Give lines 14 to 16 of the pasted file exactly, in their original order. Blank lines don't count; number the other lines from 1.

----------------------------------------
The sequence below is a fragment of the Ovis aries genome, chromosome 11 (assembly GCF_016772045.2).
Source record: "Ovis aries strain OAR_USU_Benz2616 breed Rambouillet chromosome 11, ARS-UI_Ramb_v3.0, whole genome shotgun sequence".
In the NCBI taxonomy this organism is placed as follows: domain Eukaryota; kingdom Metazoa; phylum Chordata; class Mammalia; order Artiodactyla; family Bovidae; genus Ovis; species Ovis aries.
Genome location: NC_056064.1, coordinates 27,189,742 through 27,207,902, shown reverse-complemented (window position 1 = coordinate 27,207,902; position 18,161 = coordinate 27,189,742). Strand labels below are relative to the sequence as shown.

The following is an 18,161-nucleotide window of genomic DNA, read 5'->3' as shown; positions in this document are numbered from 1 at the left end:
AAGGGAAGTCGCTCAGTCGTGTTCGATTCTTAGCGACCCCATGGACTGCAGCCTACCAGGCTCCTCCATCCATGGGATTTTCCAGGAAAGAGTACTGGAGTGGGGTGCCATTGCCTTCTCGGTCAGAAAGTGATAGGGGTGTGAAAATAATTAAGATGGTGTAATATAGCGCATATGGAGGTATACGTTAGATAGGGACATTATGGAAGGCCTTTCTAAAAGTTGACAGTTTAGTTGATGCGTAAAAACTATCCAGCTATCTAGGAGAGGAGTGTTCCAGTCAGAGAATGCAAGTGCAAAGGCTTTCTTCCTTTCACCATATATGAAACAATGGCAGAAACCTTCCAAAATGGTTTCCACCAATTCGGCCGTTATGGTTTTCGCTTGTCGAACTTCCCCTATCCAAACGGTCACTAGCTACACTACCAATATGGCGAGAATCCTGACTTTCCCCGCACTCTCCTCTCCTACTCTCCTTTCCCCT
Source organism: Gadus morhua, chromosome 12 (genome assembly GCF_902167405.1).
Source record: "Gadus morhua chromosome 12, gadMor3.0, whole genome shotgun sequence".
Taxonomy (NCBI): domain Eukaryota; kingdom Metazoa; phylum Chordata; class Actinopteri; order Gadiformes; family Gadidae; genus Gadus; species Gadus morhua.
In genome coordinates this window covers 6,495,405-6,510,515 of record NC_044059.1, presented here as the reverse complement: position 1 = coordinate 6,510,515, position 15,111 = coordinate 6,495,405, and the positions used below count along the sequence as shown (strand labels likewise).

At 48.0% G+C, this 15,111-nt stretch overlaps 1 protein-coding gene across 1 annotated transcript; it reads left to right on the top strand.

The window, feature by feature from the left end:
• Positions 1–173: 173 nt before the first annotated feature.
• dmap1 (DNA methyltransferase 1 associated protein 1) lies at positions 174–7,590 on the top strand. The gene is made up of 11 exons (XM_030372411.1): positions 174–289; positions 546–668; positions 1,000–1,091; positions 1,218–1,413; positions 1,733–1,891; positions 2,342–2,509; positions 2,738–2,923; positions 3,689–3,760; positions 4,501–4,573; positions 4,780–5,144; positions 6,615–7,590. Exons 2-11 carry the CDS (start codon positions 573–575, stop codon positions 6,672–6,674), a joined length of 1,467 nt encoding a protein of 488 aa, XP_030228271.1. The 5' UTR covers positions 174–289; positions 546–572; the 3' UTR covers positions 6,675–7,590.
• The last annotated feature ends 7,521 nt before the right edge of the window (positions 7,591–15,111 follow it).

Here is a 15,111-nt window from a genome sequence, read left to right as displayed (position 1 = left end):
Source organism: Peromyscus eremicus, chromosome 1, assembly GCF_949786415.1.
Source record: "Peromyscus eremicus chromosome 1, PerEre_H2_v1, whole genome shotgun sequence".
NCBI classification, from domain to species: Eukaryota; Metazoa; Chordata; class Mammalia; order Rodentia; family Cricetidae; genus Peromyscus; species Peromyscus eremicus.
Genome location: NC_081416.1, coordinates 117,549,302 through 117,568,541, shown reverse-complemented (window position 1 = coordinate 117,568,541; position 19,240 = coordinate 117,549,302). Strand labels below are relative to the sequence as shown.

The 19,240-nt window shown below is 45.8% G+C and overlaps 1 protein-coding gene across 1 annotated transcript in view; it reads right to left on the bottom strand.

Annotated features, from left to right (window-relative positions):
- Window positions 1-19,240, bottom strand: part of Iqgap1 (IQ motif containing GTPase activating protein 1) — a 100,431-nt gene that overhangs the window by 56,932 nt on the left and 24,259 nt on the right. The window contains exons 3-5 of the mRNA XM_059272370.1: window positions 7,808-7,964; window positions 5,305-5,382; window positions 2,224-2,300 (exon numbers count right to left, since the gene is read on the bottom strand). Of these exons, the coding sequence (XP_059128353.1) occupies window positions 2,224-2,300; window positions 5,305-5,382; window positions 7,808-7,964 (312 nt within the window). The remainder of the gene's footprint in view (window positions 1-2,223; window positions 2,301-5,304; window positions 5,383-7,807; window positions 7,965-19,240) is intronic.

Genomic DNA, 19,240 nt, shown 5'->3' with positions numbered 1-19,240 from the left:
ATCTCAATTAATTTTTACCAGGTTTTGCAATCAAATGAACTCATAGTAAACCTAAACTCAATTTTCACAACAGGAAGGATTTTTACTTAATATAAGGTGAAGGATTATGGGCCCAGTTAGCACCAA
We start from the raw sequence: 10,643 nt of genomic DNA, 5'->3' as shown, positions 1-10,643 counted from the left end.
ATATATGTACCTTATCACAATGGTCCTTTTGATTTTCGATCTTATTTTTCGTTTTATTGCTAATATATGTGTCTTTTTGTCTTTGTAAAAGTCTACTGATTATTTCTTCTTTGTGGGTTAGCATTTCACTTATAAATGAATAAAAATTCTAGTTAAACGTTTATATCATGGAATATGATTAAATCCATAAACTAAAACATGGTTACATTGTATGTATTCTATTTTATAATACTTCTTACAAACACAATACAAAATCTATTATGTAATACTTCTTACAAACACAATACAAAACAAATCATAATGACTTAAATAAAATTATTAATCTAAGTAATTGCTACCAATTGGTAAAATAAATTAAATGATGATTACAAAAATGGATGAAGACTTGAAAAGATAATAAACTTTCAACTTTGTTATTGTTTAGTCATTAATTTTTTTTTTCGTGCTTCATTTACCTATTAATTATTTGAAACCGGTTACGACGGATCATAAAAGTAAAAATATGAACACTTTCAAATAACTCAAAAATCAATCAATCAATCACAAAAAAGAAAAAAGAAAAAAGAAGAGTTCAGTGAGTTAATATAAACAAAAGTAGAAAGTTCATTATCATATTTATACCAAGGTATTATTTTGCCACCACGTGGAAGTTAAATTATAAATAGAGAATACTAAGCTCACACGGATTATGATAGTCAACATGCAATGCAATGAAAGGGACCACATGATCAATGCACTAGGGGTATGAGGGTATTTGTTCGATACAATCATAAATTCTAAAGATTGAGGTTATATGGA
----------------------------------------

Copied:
• dmap1 (DNA methyltransferase 1 associated protein 1) lies at positions 174–7,590 on the top strand. The gene is made up of 11 exons (XM_030372411.1): positions 174–289; positions 546–668; positions 1,000–1,091; positions 1,218–1,413; positions 1,733–1,891; positions 2,342–2,509; positions 2,738–2,923; positions 3,689–3,760; positions 4,501–4,573; positions 4,780–5,144; positions 6,615–7,590. Exons 2-11 carry the CDS (start codon positions 573–575, stop codon positions 6,672–6,674), a joined length of 1,467 nt encoding a protein of 488 aa, XP_030228271.1. The 5' UTR covers positions 174–289; positions 546–572; the 3' UTR covers positions 6,675–7,590.
• The last annotated feature ends 7,521 nt before the right edge of the window (positions 7,591–15,111 follow it).

Here is a 15,111-nt window from a genome sequence, read left to right as displayed (position 1 = left end):